Part 1 Faith – Week 3

Introduction to Christianity: Doubt and Belief (II)

Last week, Ratzinger began his reflection on the situation of the Christian in the contemporary world by pointing out that if he was sufficiently critical and honest, he would realize that the problem of faith today was not simply one of communication, not simply a question of finding the right strategy or outward form in which to ‘dress up’ and present these truths to those who do not believe. Today, we read how he continues that argument, pointing out that the problem with faith is in the first place internal; it has to do with the precarious nature of belief itself, with the fact that both doubt and belief necessarily cohabit the world of the believer and that he often feels himself to be alone, cast adrift on the ocean of uncertainty…


“First of all, the believer is always threatened with an uncertainty that in moments of temptation can suddenly and unexpectedly cast a piercing light on the fragility of the whole that usually seems so self-evident to him. A few examples will help to make this clear. That lovable Saint Thérèse of Lisieux, who looks so naive and unproblematical, grew up in an atmosphere of complete religious security; her whole existence from beginning to end, and down to the smallest detail, was so completely molded by the faith of the Church that the invisible world became, not just a part of her everyday life, but that life itself. It seemed to be an almost tangible reality that could not be removed by any amount of thinking. To her, “religion” really was a self-evident presupposition of her daily existence; she dealt with it as we deal with the concrete details of our lives. Yet this very saint, a person apparently cocooned in complete security, left behind her, from the last weeks of her passion, shattering admissions that her horrified sisters toned down in her literary remains and that have only now come to light in the new verbatim editions. She says, for example, “I am assailed by the worst temptations of atheism”. Her mind is beset by every possible argument against the faith; the sense of believing seems to have vanished; she feels that she is now “in sinners’ shoes.” In other words, in what is apparently a flawlessly interlocking world someone here suddenly catches a glimpse of the abyss lurking – even for her – under the firm structure of the supporting conventions. In a situation like this, what is in question is not the sort of thing that one perhaps quarrels about otherwise – the dogma of the Assumption, the proper use confession – all this becomes absolutely secondary. What is at stake is the whole structure; it is a question of all or nothing. That is the only remaining alternative; nowhere does there seem anything to cling to in this sudden fall. Wherever one looks, only the bottomless abyss of nothingness can be seen.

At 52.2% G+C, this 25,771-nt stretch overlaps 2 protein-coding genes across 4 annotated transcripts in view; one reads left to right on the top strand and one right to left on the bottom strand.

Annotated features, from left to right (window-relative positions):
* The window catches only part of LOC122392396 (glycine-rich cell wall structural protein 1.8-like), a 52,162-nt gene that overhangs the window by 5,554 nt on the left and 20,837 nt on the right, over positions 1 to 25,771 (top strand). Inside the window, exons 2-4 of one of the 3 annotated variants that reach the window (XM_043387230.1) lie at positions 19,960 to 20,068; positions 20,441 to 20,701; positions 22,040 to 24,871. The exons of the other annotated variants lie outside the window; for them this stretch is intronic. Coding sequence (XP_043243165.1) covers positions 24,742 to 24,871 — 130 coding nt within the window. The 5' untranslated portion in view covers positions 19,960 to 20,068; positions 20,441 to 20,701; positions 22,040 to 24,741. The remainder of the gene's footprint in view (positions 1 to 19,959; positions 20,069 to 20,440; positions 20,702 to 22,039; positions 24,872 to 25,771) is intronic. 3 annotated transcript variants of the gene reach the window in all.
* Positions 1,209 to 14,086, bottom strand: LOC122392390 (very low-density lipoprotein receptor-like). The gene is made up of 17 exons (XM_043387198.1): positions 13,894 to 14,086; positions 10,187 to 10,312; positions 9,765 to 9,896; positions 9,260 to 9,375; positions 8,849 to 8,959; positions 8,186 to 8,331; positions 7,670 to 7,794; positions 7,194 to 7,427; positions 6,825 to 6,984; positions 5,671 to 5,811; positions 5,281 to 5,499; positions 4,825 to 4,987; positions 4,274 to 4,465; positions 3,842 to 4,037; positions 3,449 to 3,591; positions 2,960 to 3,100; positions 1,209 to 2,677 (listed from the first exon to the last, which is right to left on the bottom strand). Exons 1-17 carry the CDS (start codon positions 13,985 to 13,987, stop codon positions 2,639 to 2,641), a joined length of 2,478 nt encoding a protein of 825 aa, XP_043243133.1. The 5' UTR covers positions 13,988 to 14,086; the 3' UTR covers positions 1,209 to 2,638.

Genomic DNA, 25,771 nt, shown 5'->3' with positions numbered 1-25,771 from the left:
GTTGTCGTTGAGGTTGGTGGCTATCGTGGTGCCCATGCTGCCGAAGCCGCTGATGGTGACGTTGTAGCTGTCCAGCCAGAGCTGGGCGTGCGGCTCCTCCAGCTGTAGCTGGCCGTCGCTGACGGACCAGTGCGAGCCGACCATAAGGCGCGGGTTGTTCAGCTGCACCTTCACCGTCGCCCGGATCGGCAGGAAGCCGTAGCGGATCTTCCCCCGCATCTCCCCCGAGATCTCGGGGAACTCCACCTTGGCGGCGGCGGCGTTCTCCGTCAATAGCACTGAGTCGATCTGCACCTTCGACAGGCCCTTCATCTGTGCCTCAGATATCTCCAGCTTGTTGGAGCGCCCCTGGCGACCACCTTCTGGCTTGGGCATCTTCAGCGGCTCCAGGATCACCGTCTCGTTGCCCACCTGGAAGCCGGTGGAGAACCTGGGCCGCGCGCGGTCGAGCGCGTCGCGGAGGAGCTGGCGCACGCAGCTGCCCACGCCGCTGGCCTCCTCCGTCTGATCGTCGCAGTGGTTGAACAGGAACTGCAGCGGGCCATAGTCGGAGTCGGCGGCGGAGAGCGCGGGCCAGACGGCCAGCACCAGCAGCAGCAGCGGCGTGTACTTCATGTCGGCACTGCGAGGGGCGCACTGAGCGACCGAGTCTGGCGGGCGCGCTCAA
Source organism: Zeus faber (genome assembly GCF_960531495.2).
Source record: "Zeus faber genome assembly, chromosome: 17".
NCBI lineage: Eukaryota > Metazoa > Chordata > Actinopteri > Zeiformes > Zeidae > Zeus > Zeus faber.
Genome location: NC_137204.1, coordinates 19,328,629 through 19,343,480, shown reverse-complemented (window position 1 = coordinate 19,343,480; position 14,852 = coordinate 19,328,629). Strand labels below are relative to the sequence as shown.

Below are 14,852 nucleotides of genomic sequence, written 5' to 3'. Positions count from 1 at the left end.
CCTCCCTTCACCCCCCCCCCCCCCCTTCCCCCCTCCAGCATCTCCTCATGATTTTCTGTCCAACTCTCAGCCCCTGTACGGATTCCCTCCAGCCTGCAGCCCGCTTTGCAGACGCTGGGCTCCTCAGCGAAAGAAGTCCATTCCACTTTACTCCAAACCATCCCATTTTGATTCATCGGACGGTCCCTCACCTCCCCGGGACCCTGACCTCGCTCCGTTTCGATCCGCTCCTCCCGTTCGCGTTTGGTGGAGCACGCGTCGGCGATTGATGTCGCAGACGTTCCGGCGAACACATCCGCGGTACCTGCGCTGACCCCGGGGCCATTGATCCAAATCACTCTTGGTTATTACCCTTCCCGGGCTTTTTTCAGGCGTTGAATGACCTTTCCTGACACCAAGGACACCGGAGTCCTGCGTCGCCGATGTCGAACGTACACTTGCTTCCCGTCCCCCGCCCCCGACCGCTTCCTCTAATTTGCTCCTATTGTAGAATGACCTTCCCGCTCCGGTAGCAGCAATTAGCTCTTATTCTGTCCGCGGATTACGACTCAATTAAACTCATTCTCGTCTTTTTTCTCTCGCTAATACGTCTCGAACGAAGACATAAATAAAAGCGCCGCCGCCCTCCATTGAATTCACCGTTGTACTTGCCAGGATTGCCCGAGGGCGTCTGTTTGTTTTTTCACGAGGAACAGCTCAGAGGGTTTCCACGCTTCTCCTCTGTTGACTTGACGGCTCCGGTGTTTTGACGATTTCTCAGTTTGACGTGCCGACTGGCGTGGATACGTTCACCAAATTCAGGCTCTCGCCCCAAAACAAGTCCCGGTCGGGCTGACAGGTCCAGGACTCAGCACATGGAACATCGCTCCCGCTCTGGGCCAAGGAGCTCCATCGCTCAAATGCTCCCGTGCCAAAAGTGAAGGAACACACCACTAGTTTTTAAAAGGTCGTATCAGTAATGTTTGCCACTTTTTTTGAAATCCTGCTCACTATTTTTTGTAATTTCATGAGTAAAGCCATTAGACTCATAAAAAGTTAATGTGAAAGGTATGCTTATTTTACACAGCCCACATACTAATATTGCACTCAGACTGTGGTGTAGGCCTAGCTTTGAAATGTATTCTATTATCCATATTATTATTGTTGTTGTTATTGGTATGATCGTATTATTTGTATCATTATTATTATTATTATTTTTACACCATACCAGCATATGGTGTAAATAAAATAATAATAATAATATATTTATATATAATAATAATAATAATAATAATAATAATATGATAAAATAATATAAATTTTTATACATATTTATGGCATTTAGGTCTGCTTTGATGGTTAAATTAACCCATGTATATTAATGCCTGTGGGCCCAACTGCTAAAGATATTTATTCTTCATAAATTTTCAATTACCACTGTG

Paul Claudel has depicted this situation in a most convincing way in the great opening scene of the Soulier de Satin. A Jesuit missionary, brother of Rodrigue, the hero of the play (a worldling and adventurer veering uncertainly between God and the world), is shown as the survivor of a shipwreck. His ship has been sunk by pirates; he himself has been lashed to a mast from the sunken ship, and he is now drifting on this piece of wood through the raging waters of the ocean. The play opens with his last monologue:

Lord, I thank thee for bending me down like this. It sometimes happened that I found thy commands laborious and my will at a loss and jibbing at thy dispensation. But now I could not be bound to thee more closely than I am, and however violently my limbs move they cannot get one inch away from thee. So I really am fastened to the cross, but the cross on which I hang is not fastened to anything else. It drifts on the sea.

Fastened to the cross – with the cross fastened to nothing, drifting over the abyss. The situation of the contemporary believer could hardly be more accurately and impressively described. Only a loose plank bobbing over the void seems to hold him up, and it looks as if he must eventually sink. Only a loose plank connects him to God, though certainly it connects him inescapably, and in the last analysis he knows that this wood is stronger than the void that seethes beneath him…”

Questions for reflection:

How often does my faith seem to be drifting in a sea of confusion?

Throughout this next week, reflect on those moments and situations in my life in which I am or have been tempted to doubt that God really is who He says He is and that I am His beloved child.

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